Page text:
Major Milestones in the History of VR

Major Milestones in the History of VR

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When we think of virtual reality, we tend to focus our minds on the distant future and fantasise about a world of exciting science fiction. But VR has quite a lot of history behind it which would probably take you by surprise. For example, its birth and early development dates right back to the late 1800s, with remarkable milestones over the subsequent decades. The magic of virtual reality has already gone down in the history books, and that’s before it’s fully taken off in day-to-day life.

Of course, understanding the roots of VR is very helpful in predicting what’s to come next. It’s already changed the world in so many ways – imagine what it could do with a few more decades of sophisticated development!

The Case Farm (which makes waterproof VR cases), has been hard at work creating a fascinating history of VR timeline which is worth checking out. But without further ado, here is our own guide on the major milestones of VR so far. Enjoy!

Stereoscope – 1838

The Stereoscope was created in the mid 1800s, and became (technically) the first ever device to explore the world of three dimensional viewing. The idea of the device was for viewing a stereoscopic pair of separate images which, together, would create the illusion of 3D, therefore a full rounded, unreal image which would appear real. This was the only device of its kind and nothing like it was created until well into the 20th century.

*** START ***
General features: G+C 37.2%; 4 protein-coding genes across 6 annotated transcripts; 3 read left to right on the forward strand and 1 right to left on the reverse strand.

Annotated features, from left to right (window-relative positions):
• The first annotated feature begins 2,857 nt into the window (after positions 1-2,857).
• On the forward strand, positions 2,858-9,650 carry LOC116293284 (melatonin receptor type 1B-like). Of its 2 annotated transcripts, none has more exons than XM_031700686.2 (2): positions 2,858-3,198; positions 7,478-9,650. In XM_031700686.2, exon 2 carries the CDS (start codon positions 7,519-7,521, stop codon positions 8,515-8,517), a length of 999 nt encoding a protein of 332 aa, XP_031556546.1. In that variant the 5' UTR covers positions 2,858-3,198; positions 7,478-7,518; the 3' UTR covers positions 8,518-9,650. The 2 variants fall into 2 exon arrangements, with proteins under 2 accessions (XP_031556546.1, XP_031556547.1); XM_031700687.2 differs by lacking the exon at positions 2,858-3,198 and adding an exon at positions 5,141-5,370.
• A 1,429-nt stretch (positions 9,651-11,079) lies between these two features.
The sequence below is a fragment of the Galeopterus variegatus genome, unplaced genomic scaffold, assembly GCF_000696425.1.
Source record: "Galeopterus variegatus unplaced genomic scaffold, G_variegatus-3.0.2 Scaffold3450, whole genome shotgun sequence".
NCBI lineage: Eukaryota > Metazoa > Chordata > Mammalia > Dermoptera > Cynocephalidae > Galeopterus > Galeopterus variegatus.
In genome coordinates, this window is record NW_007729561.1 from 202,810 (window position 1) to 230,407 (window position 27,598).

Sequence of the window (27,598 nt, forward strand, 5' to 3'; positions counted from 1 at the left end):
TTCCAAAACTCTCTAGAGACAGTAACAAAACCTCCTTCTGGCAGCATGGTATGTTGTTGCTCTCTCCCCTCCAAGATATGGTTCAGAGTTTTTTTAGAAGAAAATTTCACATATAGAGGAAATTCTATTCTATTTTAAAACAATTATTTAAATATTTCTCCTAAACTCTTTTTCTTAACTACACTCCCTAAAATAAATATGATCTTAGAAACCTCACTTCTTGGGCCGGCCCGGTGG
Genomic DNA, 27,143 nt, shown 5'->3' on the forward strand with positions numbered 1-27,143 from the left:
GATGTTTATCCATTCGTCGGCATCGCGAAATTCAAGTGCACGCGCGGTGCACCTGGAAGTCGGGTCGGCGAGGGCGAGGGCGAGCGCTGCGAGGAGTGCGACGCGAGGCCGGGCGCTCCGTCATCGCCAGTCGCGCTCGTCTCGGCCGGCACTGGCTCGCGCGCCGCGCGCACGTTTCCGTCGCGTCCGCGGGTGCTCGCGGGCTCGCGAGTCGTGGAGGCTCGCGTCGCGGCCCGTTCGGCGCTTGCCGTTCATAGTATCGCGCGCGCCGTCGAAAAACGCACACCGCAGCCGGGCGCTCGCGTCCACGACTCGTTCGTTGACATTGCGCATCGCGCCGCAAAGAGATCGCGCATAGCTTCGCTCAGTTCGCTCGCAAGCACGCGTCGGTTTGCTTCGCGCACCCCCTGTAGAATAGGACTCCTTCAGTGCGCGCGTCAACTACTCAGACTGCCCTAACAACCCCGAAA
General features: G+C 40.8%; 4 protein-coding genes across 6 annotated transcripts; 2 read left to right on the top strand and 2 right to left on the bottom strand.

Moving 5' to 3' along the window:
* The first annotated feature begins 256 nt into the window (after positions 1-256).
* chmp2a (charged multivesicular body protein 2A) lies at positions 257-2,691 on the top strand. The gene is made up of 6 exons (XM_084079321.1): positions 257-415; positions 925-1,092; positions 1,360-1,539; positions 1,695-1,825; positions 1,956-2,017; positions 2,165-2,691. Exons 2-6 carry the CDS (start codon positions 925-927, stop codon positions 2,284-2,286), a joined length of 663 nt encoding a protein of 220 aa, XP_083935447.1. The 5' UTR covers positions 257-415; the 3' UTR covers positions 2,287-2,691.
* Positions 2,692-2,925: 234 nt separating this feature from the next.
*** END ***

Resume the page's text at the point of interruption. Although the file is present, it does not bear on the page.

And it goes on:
Sensorama – 1950s

Fully working VR machines were being tested as early as the 1950s. The Sensorama was an extravagant machine built in 1957, which turned out to be one of the first ever examples of “sensory immersive” technology. Brought to life by Morton Heilig, who was later dubbed as the “forgotten genius” – Sensorama became the world’s first VR machine. At a time when most people could just about handle black and white TV, this machine raised the bar massively by allowing users to experience virtual driving and motorbike riding, whilst experiencing sounds, views and even smells contributing to the experience. 

The Super Cockpit – 1970s

By the 1970s, the creations around virtual reality were really picking up. Military engineer, Thomas Furness, developed this outstanding (and at the time, very ambitious) flight simulator which would give the user the experience of flying a plane. A few years into developing this creation, the Super Cockpit was able to project 3D maps and real radar imagery to create what was essentially “real time space”, all from a simulator. It was said to be way ahead of its time, and similar designs are still used today for pilots who are training to fly. 

Sega VR – 1990s

The VR headset was becoming a big focus by the 1980s – something that Sega wasted no time on getting on board with. Sega actually became one of the first companies to launch a VR headset for gaming. Sega’s VR design was based on a virtual reality head mounted display which had LCD screens incorporated, and stereo headphones for effect. Big hopes were built for games consoles,  but it was only ever the arcade version which was released – home console idea was thrown to the wind.

The start of “mainstream VR” – 2015 to now

Fast forward to the 2000s – and VR has rocketed. It’s gone from a fantastical dream to the reality of our living rooms, with hundreds of companies competing to bring out the next best headset and the next best virtual experience. If you are one of the many people to own a VR headset, you are still by and large in the minority, but predictions say that this will change massively over the coming decades.

HTC, Google, Samsung, Sony, all the big names are invested into the world of VR, and it’s become quite normal for training professionals to use it for “real life” experiences. Surgeons can use VR for practising difficult operations, pilots for flying planes, and the general public for their own enjoyment in the home.

It appears that VR has come a very long way since it’s first design, yet in so many ways, it has barely begun.